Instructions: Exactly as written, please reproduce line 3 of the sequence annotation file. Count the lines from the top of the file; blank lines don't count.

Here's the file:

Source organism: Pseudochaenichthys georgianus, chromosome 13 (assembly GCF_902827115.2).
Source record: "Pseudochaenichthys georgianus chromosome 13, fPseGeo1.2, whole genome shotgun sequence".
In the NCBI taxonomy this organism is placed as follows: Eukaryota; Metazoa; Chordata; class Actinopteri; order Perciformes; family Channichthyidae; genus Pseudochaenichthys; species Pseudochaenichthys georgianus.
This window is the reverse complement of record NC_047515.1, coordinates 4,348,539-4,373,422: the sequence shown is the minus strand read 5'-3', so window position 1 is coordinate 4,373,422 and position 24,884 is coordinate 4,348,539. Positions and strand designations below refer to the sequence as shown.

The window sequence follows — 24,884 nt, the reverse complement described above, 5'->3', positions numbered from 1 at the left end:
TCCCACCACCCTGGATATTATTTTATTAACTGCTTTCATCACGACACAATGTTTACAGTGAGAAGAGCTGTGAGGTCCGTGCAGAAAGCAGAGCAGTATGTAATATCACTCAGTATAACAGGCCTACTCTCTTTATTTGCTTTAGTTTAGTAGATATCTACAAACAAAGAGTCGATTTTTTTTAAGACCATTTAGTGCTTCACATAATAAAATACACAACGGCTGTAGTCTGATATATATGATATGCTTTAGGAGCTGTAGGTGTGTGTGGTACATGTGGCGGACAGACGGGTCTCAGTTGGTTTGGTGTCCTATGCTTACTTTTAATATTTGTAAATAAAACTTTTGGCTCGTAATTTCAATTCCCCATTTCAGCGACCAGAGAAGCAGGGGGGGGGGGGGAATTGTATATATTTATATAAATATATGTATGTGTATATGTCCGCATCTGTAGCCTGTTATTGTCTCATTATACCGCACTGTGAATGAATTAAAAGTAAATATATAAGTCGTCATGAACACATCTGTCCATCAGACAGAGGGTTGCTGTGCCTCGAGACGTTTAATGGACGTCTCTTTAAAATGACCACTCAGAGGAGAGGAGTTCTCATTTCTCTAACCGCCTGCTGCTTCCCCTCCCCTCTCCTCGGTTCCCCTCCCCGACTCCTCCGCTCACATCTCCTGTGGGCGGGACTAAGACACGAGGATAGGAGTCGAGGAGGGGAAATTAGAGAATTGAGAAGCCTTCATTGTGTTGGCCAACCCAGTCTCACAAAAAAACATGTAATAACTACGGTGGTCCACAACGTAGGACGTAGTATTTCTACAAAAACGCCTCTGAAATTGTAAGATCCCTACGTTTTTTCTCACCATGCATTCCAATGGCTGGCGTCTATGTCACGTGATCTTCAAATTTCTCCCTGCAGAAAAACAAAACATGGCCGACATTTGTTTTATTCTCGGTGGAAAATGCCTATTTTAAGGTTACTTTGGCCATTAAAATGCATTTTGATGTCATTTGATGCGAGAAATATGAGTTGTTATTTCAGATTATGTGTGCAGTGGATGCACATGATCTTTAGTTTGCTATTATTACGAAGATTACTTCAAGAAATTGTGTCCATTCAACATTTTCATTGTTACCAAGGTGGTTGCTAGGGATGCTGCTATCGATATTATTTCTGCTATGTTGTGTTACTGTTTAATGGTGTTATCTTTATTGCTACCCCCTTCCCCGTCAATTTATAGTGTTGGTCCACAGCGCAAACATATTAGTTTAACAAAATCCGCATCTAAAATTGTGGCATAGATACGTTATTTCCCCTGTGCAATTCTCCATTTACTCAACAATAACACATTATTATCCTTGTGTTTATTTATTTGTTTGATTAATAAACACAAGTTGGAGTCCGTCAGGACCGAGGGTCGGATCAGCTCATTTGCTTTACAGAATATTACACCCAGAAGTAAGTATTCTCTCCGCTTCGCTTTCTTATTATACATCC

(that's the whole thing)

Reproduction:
In the NCBI taxonomy this organism is placed as follows: Eukaryota; Metazoa; Chordata; class Actinopteri; order Perciformes; family Channichthyidae; genus Pseudochaenichthys; species Pseudochaenichthys georgianus.